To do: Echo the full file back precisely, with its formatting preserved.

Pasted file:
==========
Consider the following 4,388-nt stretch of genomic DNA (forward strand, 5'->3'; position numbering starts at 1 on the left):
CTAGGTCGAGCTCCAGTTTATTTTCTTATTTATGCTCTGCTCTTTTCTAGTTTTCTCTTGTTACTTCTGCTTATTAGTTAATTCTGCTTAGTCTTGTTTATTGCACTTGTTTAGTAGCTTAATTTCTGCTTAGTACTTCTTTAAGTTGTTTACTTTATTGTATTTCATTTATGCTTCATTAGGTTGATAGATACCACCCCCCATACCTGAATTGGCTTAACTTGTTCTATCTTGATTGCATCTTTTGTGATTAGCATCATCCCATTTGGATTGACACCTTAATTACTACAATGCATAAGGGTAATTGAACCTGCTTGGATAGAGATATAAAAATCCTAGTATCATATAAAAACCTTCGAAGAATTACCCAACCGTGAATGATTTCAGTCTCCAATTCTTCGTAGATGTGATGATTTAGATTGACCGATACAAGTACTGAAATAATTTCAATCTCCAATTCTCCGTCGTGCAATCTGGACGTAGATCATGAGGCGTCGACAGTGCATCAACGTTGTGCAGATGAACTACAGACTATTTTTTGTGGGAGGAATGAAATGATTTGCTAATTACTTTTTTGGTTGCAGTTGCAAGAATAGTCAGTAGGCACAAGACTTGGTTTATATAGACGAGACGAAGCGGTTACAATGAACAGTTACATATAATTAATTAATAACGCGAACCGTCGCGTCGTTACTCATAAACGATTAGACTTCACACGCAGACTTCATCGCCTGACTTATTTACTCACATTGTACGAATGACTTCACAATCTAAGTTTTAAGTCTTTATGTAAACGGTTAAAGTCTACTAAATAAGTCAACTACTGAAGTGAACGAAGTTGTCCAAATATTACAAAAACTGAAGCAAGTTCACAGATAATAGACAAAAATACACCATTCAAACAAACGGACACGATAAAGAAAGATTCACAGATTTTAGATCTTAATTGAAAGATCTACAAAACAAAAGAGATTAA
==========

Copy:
Consider the following 4,388-nt stretch of genomic DNA (forward strand, 5'->3'; position numbering starts at 1 on the left):
CTAGGTCGAGCTCCAGTTTATTTTCTTATTTATGCTCTGCTCTTTTCTAGTTTTCTCTTGTTACTTCTGCTTATTAGTTAATTCTGCTTAGTCTTGTTTATTGCACTTGTTTAGTAGCTTAATTTCTGCTTAGTACTTCTTTAAGTTGTTTACTTTATTGTATTTCATTTATGCTTCATTAGGTTGATAGATACCACCCCCCATACCTGAATTGGCTTAACTTGTTCTATCTTGATTGCATCTTTTGTGATTAGCATCATCCCATTTGGATTGACACCTTAATTACTACAATGCATAAGGGTAATTGAACCTGCTTGGATAGAGATATAAAAATCCTAGTATCATATAAAAACCTTCGAAGAATTACCCAACCGTGAATGATTTCAGTCTCCAATTCTTCGTAGATGTGATGATTTAGATTGACCGATACAAGTACTGAAATAATTTCAATCTCCAATTCTCCGTCGTGCAATCTGGACGTAGATCATGAGGCGTCGACAGTGCATCAACGTTGTGCAGATGAACTACAGACTATTTTTTGTGGGAGGAATGAAATGATTTGCTAATTACTTTTTTGGTTGCAGTTGCAAGAATAGTCAGTAGGCACAAGACTTGGTTTATATAGACGAGACGAAGCGGTTACAATGAACAGTTACATATAATTAATTAATAACGCGAACCGTCGCGTCGTTACTCATAAACGATTAGACTTCACACGCAGACTTCATCGCCTGACTTATTTACTCACATTGTACGAATGACTTCACAATCTAAGTTTTAAGTCTTTATGTAAACGGTTAAAGTCTACTAAATAAGTCAACTACTGAAGTGAACGAAGTTGTCCAAATATTACAAAAACTGAAGCAAGTTCACAGATAATAGACAAAAATACACCATTCAAACAAACGGACACGATAAAGAAAGATTCACAGATTTTAGATCTTAATTGAAAGATCTACAAAACAAAAGAGATTAA